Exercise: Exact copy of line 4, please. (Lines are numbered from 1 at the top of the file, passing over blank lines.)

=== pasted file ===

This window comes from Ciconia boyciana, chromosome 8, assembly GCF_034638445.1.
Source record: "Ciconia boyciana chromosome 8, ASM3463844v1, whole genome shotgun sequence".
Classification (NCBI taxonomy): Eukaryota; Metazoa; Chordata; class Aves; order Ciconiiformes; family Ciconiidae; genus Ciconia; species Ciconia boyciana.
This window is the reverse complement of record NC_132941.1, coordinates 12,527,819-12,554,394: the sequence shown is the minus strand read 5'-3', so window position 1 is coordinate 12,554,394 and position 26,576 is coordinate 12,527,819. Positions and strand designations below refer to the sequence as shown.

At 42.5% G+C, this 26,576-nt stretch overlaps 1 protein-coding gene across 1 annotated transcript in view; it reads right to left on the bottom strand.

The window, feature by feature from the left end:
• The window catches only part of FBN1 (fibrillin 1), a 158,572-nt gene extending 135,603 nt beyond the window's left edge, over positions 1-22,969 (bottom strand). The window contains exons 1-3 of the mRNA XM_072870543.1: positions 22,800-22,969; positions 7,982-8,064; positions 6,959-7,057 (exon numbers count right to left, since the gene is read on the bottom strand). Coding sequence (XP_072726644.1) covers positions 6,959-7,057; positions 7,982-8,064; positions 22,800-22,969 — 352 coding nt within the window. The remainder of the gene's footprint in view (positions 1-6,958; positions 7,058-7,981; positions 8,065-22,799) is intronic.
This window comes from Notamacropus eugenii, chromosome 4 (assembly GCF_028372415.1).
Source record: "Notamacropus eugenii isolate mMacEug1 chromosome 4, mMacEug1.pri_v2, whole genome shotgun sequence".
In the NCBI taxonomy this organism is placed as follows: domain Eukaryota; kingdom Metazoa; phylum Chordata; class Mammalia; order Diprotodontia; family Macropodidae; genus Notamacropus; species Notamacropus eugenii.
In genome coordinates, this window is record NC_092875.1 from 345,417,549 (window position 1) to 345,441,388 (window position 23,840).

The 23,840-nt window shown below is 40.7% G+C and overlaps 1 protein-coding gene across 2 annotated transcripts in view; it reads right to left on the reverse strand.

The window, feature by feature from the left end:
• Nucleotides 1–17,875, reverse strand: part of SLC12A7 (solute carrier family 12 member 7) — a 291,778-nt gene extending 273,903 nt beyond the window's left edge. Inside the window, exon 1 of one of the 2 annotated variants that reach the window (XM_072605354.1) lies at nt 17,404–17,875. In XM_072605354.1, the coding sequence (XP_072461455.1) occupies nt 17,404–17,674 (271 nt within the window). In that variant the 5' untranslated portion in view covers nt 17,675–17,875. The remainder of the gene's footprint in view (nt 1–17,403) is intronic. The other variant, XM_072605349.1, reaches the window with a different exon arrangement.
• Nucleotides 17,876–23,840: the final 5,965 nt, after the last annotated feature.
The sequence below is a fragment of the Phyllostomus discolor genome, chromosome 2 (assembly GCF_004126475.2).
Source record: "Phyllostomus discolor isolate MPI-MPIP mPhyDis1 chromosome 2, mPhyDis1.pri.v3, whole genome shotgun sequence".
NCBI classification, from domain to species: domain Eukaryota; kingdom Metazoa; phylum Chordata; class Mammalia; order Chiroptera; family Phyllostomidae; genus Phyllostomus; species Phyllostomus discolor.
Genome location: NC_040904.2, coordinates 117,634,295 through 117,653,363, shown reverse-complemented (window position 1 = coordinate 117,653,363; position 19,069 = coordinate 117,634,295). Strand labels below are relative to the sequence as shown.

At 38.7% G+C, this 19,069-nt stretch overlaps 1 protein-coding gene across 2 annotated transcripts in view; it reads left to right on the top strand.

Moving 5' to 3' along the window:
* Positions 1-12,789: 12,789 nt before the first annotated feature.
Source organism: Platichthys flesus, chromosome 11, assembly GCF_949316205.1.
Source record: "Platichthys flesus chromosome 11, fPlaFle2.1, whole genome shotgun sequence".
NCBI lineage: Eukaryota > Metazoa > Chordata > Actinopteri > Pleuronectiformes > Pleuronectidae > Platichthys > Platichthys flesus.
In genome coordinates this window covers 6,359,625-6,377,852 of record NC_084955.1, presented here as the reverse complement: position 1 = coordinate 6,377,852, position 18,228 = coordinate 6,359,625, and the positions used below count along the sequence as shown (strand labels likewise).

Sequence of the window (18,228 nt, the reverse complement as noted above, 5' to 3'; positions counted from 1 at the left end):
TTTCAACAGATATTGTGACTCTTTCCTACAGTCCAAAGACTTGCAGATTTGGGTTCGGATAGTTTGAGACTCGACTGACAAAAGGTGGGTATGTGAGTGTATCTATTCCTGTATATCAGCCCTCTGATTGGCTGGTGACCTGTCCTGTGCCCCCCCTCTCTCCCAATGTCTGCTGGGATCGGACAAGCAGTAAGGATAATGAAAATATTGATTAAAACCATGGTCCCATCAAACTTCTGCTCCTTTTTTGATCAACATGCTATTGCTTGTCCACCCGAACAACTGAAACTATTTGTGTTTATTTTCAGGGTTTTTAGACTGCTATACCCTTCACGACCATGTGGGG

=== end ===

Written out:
This window is the reverse complement of record NC_132941.1, coordinates 12,527,819-12,554,394: the sequence shown is the minus strand read 5'-3', so window position 1 is coordinate 12,554,394 and position 26,576 is coordinate 12,527,819. Positions and strand designations below refer to the sequence as shown.